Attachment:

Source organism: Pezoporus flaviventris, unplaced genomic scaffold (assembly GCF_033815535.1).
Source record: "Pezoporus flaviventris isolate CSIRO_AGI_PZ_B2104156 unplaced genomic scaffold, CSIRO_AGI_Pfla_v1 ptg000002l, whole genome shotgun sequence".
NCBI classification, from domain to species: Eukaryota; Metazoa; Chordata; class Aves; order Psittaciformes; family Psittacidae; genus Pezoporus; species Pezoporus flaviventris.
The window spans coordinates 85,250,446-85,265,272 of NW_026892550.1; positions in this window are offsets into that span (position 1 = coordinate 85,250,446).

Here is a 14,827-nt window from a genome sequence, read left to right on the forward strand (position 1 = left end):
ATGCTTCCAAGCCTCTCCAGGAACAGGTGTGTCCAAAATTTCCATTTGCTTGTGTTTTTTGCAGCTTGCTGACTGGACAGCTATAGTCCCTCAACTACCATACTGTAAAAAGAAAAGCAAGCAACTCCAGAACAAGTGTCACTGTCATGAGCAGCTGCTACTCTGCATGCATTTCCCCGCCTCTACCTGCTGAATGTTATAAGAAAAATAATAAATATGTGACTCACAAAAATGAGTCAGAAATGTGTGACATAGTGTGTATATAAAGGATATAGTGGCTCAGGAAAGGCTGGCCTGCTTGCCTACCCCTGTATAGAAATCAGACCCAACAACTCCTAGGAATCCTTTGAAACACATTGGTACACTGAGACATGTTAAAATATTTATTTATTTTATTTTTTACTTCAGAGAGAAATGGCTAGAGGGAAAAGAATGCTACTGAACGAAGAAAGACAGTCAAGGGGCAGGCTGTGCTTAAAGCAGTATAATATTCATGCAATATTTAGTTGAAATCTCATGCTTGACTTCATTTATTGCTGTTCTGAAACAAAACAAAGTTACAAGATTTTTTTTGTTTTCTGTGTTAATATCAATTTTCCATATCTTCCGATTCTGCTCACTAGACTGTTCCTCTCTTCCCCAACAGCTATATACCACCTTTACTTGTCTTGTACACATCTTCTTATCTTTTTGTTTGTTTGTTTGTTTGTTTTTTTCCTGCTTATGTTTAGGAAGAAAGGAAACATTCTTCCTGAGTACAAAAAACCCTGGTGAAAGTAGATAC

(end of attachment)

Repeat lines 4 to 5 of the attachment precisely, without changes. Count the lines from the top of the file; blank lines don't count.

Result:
The window spans coordinates 85,250,446-85,265,272 of NW_026892550.1; positions in this window are offsets into that span (position 1 = coordinate 85,250,446).

Here is a 14,827-nt window from a genome sequence, read left to right on the forward strand (position 1 = left end):